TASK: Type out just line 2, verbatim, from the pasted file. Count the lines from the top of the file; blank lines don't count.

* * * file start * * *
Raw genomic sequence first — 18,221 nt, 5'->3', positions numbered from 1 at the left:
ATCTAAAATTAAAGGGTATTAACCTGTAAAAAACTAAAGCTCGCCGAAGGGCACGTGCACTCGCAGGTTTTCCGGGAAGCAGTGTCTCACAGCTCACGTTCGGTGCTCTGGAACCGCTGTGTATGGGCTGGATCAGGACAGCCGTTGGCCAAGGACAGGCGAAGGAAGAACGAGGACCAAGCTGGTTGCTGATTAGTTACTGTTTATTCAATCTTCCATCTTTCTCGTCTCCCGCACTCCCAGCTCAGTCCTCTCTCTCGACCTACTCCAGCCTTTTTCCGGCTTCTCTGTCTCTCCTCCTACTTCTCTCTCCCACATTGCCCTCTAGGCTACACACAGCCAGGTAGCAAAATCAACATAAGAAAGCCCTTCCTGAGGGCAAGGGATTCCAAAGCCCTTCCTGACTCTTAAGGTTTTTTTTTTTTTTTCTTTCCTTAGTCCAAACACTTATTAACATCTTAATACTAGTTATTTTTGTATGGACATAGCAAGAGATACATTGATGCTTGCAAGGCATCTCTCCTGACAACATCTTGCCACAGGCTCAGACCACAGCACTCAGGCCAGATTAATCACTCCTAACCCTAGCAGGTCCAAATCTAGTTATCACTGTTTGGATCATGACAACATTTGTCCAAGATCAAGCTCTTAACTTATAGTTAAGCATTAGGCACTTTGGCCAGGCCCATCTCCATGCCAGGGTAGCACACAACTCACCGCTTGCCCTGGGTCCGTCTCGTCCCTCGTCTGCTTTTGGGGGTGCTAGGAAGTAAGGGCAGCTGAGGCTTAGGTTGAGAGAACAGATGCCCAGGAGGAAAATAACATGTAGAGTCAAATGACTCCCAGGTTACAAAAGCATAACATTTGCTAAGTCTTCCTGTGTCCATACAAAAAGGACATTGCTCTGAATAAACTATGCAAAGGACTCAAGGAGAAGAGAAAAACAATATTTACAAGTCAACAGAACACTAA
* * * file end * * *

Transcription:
ATCTAAAATTAAAGGGTATTAACCTGTAAAAAACTAAAGCTCGCCGAAGGGCACGTGCACTCGCAGGTTTTCCGGGAAGCAGTGTCTCACAGCTCACGTTCGGTGCTCTGGAACCGCTGTGTATGGGCTGGATCAGGACAGCCGTTGGCCAAGGACAGGCGAAGGAAGAACGAGGACCAAGCTGGTTGCTGATTAGTTACTGTTTATTCAATCTTCCATCTTTCTCGTCTCCCGCACTCCCAGCTCAGTCCTCTCTCTCGACCTACTCCAGCCTTTTTCCGGCTTCTCTGTCTCTCCTCCTACTTCTCTCTCCCACATTGCCCTCTAGGCTACACACAGCCAGGTAGCAAAATCAACATAAGAAAGCCCTTCCTGAGGGCAAGGGATTCCAAAGCCCTTCCTGACTCTTAAGGTTTTTTTTTTTTTTTCTTTCCTTAGTCCAAACACTTATTAACATCTTAATACTAGTTATTTTTGTATGGACATAGCAAGAGATACATTGATGCTTGCAAGGCATCTCTCCTGACAACATCTTGCCACAGGCTCAGACCACAGCACTCAGGCCAGATTAATCACTCCTAACCCTAGCAGGTCCAAATCTAGTTATCACTGTTTGGATCATGACAACATTTGTCCAAGATCAAGCTCTTAACTTATAGTTAAGCATTAGGCACTTTGGCCAGGCCCATCTCCATGCCAGGGTAGCACACAACTCACCGCTTGCCCTGGGTCCGTCTCGTCCCTCGTCTGCTTTTGGGGGTGCTAGGAAGTAAGGGCAGCTGAGGCTTAGGTTGAGAGAACAGATGCCCAGGAGGAAAATAACATGTAGAGTCAAATGACTCCCAGGTTACAAAAGCATAACATTTGCTAAGTCTTCCTGTGTCCATACAAAAAGGACATTGCTCTGAATAAACTATGCAAAGGACTCAAGGAGAAGAGAAAAACAATATTTACAAGTCAACAGAACACTAA